While the first edition of the book is done and in print (or e-book, if you prefer a digital format), Kolok is already thinking about what the next version will look like, but after some time off from book writing, since Kolok emphasized that part of being productive also involves taking a break now and again. The next edition is likely to include some figures and a few changes in sections that Kolok feel could be improved, especially as new research comes out and new stories become prominent in the news, and to go into more detail on certain topics that could only be covered broadly in the first iteration.
“I’d never thought of myself as a writer until finishing this book,” Kolok remarked, and said that by writing this book he activated a more creative part of his brain than normal science writing. “This type of writing feels like a creative challenge compared to scientific writing. I got to expand my creativity and the horizon of my writing, I got to use more creative words and tell short stories instead of journal articles.” Kolok even went so far as to say that writing more creatively felt like learning a new lab technique, and that while in research and as a professor he was and is still writing, he now has a new perspective on it. Kolok even said that the amount of scientific writing he’s done has increased, and he’s now more motivated to write and finish papers, in addition to thinking about continuing his career in writing after retiring from research as a second career.
I greatly enjoyed reading Modern Poisons, and even having background knowledge in toxicology the book didn’t feel like anything was too glossed over or watered down. One student commented that “Dr. K writes like he talks, very conversationally, and I mean that in a good way,” and I certainly agree with that sentiment. Reading this book felt like being in Kolok’s undergraduate toxicology course all over again, a reminder of why I began my PhD in toxicology in the first place: the fascination I felt while learning about what happens when good biological plans and infrastructure go awry. It also spurred my own thoughts on how I could talk about my own research better, which was one of the topics not mentioned in Kolok’s book: narcosis. I agree with Kolok that toxicology should be understood by more than toxicologists, especially since a lot of what we do impacts what chemicals we use in our homes, on our foods, and in our drugs. I’ve already passed along the book to science-oriented friends and non-science-oriented family members who have asked me time and time again to tell them about what I’m doing at work. Thanks to Dr. K, I can just send them the link to the Amazon page and avoid a lengthy discussion on biological membranes over Christmas dinner!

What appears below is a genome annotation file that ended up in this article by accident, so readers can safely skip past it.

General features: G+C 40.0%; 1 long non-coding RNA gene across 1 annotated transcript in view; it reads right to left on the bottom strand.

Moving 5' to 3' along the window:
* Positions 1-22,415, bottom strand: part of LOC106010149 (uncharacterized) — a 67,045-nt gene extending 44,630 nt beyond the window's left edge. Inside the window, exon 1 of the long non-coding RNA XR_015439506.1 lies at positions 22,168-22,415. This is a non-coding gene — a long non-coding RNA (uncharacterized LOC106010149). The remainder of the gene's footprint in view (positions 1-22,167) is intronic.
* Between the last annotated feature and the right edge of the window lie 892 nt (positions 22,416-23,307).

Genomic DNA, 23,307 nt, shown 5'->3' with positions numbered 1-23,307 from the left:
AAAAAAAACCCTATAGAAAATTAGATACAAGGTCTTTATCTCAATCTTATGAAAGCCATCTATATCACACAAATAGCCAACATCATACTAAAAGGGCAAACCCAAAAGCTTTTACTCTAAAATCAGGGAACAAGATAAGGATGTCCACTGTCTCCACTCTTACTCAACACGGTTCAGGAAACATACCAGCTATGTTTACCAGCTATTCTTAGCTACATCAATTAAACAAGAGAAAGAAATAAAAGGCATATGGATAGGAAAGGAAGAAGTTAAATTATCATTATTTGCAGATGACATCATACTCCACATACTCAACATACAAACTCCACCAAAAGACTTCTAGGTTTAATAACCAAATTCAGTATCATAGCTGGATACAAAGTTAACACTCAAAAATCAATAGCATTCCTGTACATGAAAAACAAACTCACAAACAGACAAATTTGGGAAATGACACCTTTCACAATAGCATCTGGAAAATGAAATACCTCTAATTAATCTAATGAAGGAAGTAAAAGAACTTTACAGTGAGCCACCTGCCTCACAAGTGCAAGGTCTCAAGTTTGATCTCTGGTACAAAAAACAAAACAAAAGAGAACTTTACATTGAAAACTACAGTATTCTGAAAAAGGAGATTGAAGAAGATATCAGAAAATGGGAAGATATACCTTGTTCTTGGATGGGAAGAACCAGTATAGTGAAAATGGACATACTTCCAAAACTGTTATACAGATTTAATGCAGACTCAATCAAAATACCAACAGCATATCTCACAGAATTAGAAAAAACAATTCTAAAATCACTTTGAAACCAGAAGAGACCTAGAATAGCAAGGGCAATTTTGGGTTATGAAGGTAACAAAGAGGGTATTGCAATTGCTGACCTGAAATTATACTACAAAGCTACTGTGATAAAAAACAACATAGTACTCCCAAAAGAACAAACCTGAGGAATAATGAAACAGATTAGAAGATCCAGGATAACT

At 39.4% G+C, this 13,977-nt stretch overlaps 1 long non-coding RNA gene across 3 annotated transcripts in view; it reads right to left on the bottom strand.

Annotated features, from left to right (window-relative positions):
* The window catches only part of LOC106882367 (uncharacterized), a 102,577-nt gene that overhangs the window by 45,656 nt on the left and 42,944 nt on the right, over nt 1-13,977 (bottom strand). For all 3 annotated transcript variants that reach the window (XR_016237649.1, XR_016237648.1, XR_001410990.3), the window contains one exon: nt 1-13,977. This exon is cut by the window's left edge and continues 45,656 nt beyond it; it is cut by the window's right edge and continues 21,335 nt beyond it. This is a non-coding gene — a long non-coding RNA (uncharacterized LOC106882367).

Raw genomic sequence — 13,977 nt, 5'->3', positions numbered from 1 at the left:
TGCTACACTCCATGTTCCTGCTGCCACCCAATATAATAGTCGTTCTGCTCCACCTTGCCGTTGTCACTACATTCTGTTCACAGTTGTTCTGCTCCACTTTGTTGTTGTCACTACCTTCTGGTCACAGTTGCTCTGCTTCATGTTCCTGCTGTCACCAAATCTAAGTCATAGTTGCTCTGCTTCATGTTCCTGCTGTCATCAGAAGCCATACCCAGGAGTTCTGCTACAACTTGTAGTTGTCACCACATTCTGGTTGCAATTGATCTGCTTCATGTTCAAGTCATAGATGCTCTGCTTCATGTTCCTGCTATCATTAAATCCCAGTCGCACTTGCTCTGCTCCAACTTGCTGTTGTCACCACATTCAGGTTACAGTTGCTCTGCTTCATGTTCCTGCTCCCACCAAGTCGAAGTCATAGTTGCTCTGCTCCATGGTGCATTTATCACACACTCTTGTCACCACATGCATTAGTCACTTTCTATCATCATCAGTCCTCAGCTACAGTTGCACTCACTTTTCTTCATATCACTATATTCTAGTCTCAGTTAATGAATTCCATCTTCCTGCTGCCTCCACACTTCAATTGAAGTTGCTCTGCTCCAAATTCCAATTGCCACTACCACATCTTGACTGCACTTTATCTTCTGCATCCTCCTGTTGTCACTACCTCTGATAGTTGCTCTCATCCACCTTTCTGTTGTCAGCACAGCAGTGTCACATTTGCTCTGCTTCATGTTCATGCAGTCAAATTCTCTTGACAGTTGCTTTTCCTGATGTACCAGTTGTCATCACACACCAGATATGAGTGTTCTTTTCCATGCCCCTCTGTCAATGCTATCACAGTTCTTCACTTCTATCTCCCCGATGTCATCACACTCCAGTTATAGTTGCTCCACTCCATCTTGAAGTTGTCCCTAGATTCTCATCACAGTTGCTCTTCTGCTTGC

It’s not just toxicology that benefits from books like this: scientists are trained to become specialized in their own fields, and a person that hasn’t been in a science class since high school may have forgotten what the inside of a cell looks like or from what direction the moon rises from. While it may not be an easy endeavor to bring every research concept to the lay person, now is the time to start thinking how you can translate science into a story that people can connect and relate to. I’m thankful for Dr. Kolok’s inspiration in telling the story of toxicology for everyone, and am hopeful that more science-oriented books like this in the future will grace the bedside tables of many curious readers to come.